The Pain of Change

Change.  We realize in some abstract way that change is necessary.  Growth in any form requires change.  But even though we know it intellectually, change can be hard to assimilate emotionally.  So, the question is not whether change will happen, but whether the changes that come help to equip us for discipleship in the kingdom of God.  The Christian Church (Disciples of Christ) is obviously undergoing change.  In some part of our minds we know that, and that it is necessary to meet the demands of a rapidly changing world.  But change is hard.  Where do we go?  How do we get there?  Who will come along as we move forward, and who will decide to embark on a different journey?    Can we say we love people if we make them mad?  A lot of questions.  A lot of decisions to be made about how we will remain faithful to the vision that gave birth to the Disciples in the first place, and about how we will carry that legacy into the future The primary question for us as we make decisions, though, should not be about whether the changes we make will cause distress (we know that any decisions we make are potentially troubling), rather, our primary question should always be, “Are the decisions we make, the changes we propose faithful to the claims of the gospel?”  We want to be sensitive to the discomfort that people feel when change comes, while at the same time understanding that some discomfort is inevitable.  We seek not necessarily to increase people’s anxiety, but we understand that all change produces an attendant amount of disquiet.

No change is ever universally accepted.  Some people will like it.  Some people will hate it.  Therefore, in making decisions, we need a more substantive criterion for deciding how to act than whether or not change is popular.  I would suggest to you that the criteria we use to discern whether the direction in which we are headed is the right direction ought to center on whether any decision increases our commitment to discipleship.  Does a particular decision help us more faithfully live out a vision of the gospel that understands hospitality as fundamental to our identity?  Are we embracing others in the way Jesus embraced others?  Are we producing disciples capable of embodying the truth of the gospel that God seeks to be reconciled to all creation?  Do we have a vision of Christian maturity that challenges us to move beyond the easy and convenient to accept that which asks that we lay down our lives, pick up our crosses, and follow Jesus down the sometimes dark and frightening road he travels?  Are we expending our resources in propping up structures and programs, the purpose of which has been lost in the press of maintaining institutions?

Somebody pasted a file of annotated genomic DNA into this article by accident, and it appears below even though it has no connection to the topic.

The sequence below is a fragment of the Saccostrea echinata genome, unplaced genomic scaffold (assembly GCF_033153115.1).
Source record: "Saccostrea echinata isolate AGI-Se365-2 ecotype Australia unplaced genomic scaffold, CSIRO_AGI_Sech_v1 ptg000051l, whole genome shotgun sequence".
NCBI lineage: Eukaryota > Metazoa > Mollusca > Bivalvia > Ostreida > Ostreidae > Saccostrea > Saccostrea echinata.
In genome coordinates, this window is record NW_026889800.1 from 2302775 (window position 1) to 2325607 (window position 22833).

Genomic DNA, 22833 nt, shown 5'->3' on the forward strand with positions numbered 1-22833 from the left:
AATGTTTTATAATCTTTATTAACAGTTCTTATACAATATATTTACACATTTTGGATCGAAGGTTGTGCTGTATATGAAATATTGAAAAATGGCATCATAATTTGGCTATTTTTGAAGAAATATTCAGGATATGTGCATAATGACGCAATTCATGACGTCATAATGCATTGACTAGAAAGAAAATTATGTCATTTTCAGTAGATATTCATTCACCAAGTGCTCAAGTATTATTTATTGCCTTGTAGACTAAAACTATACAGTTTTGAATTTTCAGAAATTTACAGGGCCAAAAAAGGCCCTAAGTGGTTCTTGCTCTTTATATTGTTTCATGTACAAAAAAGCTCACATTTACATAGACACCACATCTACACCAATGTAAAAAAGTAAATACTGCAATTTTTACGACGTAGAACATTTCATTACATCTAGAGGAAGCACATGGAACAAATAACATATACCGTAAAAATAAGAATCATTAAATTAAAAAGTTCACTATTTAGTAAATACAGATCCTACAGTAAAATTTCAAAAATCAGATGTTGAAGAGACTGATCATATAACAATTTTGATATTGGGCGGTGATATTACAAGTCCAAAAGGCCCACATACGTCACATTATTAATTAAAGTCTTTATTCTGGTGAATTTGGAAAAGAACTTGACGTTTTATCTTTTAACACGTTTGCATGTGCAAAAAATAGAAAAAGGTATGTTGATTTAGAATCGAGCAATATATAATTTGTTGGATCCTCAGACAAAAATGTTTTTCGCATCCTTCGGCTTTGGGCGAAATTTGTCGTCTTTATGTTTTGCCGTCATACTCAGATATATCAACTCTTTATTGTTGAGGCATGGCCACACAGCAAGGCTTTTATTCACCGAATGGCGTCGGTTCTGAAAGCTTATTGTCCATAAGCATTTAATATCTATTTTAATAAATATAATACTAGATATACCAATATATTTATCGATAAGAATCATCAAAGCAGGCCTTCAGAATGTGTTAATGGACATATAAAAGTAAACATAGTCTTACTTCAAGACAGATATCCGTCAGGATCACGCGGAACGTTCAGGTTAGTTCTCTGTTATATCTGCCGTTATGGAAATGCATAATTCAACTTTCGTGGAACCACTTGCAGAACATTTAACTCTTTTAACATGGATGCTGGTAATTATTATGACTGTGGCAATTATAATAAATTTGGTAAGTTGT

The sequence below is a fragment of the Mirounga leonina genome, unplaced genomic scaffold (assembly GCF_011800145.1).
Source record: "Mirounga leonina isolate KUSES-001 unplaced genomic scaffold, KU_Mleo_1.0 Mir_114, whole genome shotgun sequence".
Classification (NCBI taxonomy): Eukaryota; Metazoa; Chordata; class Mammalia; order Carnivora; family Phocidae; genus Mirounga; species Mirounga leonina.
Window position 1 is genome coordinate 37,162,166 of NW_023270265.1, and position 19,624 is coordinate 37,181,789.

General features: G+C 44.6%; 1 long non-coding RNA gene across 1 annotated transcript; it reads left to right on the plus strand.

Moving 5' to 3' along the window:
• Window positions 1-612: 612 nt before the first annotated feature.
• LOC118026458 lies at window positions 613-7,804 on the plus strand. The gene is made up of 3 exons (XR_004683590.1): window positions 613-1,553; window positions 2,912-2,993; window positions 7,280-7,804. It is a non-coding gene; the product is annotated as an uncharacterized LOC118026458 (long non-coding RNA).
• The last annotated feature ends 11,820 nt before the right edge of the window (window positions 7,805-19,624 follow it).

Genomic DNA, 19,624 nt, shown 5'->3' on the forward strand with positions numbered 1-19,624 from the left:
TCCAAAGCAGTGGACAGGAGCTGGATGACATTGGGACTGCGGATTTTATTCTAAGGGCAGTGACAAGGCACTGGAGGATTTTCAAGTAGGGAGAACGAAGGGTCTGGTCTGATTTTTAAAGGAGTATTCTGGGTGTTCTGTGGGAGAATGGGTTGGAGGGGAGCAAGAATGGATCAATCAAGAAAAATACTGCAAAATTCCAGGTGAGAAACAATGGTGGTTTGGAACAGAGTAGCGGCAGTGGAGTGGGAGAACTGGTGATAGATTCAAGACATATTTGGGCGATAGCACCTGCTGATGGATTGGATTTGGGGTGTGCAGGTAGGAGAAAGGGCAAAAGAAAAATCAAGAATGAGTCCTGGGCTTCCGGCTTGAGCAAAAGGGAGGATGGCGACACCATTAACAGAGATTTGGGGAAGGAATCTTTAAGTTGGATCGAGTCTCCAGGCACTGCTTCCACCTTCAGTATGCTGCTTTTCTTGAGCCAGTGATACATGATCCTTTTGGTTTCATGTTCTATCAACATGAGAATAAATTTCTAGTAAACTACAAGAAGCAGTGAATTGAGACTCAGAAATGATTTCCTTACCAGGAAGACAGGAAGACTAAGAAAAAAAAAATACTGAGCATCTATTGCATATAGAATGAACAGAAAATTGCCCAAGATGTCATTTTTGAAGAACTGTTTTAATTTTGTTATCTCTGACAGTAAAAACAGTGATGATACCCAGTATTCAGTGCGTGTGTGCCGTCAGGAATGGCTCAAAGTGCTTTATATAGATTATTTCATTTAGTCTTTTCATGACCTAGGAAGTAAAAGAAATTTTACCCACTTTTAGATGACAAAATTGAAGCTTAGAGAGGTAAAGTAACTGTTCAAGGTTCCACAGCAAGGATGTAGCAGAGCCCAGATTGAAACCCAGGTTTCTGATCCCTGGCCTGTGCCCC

In agreeing to be guided by the principle of faithfulness in decision-making, we make the implicit statement that the way we judge change is by whether or not it assists us in our goal of making better Christians—not by whether it allows us to continue herding our sacred cows.  As we continue our journey during this time of transition, with our focus on the sacrifice of Jesus, we can’t help but be reminded that faithfulness is our response to a Lord who was first faithful to us—and acting faithfully is always the most loving thing to do.

At [D]mergent we’d like to help facilitate a conversation about what changes are necessary to keep the Christian Church (Disciples of Christ) a faithful partner in bearing witness to the gospel.  What kind of things do we do that are necessary?  What things have outlived their usefulness?  What should our priorities be?  At the heart of the conversation is the question, “What unique role does the Christian Church (Disciples of Christ) fulfill that would leave the landscape that much more impoverished if we weren’t here?”  Tell us what you think.


Derek Penwell is senior pastor of Douglass Boulevard Christian Church (Disciples of Christ) in Louisville, Kentucky and lecturer at the University of Louisville in Religious Studies and Humanities.  He is the author of articles ranging from Stone/Campbell history to aesthetic theory and the tragic emotions.  He is a graduate of Great Lakes Christian College (B,R.E.), Emmanuel School of Religion (M.A.R.), Lexington Theological Seminary (M.Div. and D.Min.), and a Ph.D. in humanities at the University of Louisville.  He currently blogs at The Company of the Eudaimon and on Twitter at @reseudaimon.  Penwell was once shot with a potato gun while fleeing the scene of a Cold War espionage sting at a premium vodka distillery in a rural Estonian outpost. (He doesn't like to talk about it . . . so don't ask.)